That sounded like something I had to read, so I bought the book and it was, like–holy shit, where have you been Pelecanos! I mean, it was like he wrote this book just for me.
It was page after page of nailbiting action with realistic dialogue and gritty Washington, D.C. settings. Also, pithy asides and observations about blacks and whites and movies and cars and music, especially music. Also, sex. Hey, man, I like a good sex scene as much as anyone else.
After that, I was hooked on Pelecanos. I read the books he’d already written–King Suckerman, Right as Rain, Hard Revolution, etc. Then I started reading the new ones he was churning out like What It Was and The Cut and The Way Home.
I think Hard Revolution–set during the riots of `68–is my all-time favorite. Though, now that I think about it, King Suckerman‘s pretty freaking good.
Anyway, one day not long ago I was chatting with Josh, my old high school pal who now lives in Washington, D.C.
And he asked if I could recommend a book for Ben, his teenage son.
George meets Ben…
“What’s he into?” I asked.
“Rap. Skateboarding. Washington, D.C…”
“You might want to try the novels of George Pelecanos.”
So I launched into my refrain about how a book by Pelecanos has it all–Washington, race, music, action, sex. You name it!
To Josh’s everlasting credit, he went out and bought several Pelecanos novels for his son.
And now, guess what? Josh and Ben are hooked on Pelecanos. They’ve read a bunch of his books. If this keeps up, Pelecanos’s gonna have to cut me in on some of the royalties.
Anyway, that’s where the story stood until a few days ago when I got a packet in the mail from Josh. In it was a copy of Martini Shot, Pelecanos’ latest book.
Turns out that Josh and Ben attended a reading Pelecanos gave at a local book store in D.C.
And, dig this, they got him to inscribe the book they bought for me.
“To Benny Jay–I love The Third City. George Pelecanos.”
Okay, he didn’t really mention TTC. Maybe next time.
Thank you, Josh. That’s one of the nicest things one old friend can do for another.
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Every so often my stress about my life and where it’s going will get so high that I’ll decide to pick up a new hobby. These have been knitting, juice cleanses, reading the Harry Potter series from start to finish, dating, making my own almond milk, growing my nails out, a new iphone game, and now it’s back to knitting.
My refreshed love for knitting comes at a time when I am both really stressed out and really looking for a way to procrastinate that doesn’t include being on instagram for five hours and then realizing when I’m a photo of Kylie Jenner’s page that’s 40 weeks old that I need to get off my phone and stop frying my brain. Instead of transferring my brain power to the school work I could be doing while the boys I nanny nap, I decide on one of the above hobbies. And sometimes this “hobby” means digging around the house for food I would like.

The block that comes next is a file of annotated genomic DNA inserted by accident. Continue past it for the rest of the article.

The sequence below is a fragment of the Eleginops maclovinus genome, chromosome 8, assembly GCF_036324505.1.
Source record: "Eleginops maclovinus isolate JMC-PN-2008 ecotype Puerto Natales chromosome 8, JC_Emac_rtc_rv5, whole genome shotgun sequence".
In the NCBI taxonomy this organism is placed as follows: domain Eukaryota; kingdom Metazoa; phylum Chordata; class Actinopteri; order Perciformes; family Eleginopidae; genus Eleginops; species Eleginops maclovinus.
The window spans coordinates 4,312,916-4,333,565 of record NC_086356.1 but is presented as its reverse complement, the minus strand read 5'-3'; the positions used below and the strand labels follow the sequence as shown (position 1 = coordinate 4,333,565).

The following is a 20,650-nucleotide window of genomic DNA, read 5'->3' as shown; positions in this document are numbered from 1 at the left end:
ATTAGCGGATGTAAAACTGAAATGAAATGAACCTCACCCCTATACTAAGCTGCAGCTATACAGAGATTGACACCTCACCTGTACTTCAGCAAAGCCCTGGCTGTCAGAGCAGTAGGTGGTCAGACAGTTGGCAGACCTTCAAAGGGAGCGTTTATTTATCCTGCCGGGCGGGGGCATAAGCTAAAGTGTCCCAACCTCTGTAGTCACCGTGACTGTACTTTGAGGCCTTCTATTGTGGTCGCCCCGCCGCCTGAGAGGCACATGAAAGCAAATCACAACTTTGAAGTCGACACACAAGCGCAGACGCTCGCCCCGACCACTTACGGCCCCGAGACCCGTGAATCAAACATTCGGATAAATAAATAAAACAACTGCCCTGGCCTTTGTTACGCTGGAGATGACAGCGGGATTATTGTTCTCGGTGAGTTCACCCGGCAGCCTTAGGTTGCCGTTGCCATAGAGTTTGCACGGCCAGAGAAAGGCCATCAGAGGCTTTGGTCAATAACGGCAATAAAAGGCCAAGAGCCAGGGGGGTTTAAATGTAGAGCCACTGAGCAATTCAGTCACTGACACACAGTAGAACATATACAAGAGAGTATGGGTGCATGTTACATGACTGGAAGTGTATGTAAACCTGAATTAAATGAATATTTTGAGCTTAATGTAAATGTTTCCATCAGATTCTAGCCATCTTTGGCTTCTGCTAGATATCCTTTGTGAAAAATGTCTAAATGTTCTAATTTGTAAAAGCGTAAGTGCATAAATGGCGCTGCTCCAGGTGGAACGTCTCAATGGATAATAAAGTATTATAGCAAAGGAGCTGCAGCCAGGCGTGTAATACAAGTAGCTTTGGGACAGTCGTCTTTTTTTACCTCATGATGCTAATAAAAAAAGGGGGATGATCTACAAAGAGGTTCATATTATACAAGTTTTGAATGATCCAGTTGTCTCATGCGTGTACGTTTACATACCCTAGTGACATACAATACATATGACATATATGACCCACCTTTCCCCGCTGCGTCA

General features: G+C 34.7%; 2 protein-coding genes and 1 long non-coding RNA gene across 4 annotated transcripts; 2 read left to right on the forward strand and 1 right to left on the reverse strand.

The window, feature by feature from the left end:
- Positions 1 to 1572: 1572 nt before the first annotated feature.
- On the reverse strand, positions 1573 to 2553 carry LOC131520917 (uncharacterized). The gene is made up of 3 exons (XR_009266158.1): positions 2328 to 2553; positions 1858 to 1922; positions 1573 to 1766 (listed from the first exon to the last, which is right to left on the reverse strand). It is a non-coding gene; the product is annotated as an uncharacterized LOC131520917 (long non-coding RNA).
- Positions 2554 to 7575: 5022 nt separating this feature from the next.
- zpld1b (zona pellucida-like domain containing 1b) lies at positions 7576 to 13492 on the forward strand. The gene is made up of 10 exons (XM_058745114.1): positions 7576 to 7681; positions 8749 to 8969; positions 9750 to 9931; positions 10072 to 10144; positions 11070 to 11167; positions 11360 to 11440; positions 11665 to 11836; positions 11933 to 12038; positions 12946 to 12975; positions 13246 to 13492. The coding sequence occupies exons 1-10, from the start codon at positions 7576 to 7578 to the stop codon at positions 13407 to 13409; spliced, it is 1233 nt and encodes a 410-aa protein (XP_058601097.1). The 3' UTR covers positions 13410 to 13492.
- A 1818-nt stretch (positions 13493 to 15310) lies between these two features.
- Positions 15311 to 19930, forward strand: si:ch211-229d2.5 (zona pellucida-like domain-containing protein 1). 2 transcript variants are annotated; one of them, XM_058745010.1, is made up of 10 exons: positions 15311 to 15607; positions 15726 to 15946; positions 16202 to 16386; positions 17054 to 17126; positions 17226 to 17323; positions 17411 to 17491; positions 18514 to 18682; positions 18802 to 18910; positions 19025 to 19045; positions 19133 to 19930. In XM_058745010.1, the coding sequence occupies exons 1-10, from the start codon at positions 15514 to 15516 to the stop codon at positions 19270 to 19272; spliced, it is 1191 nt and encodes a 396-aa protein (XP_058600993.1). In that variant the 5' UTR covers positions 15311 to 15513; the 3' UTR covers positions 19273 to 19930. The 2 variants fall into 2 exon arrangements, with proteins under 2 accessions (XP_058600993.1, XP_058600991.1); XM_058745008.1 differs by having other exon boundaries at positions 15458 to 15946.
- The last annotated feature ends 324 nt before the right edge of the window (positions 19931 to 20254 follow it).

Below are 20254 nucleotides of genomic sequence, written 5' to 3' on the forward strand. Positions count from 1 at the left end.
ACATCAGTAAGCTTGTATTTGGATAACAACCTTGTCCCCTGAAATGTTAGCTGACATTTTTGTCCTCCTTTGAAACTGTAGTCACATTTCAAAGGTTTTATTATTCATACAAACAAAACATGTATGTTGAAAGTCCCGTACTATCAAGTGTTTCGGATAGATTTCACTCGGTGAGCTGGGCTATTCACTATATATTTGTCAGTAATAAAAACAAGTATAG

Now that knitting is my hobby I’m sure you all are hoping it sticks so that you can have an original No Blaise Scarf or pot holder. Maybe someday you’ll get a hat. According to the knitting blogs knitting just about anything is “much easier than it looks” which means that they know how to do it and so they took pictures of themselves doing it and hopefully you figure it out. After watching three youtube videos, I can finally say I know how to do a basic stitch. I am going to be satisfied with this learning for the next year.
Again, this learning power could have been utilized for grad school, but a girls gotta have interests.
The first item on my list of “to make” is a dog scarf for Belle. I chose this because I want to eventually make a real scarf for someone, mainly myself, and making a smaller version for my dog somehow works for me. I’m also a crazy dog lady, which may have influenced the decision.
I started my new hobby yesterday and it took me pretty much all day how to figure out the basics. By the time I got home from work, the boys had napped long enough that I’d been able to make slight progress on the dog scarf. Unfortunately, I messed something up that I couldn’t redo so I had to scrap my first dog scarf. Luckily, it came out at just the right size for a dog bonnet. And what dog doesn’t need a dog bonnet this time of year? Since I have the perfect dog model, I took a picture of her modeling the first item in my dog clothes line, “Classy Bitch”. Get your first look below:
Classy Bitch; SS15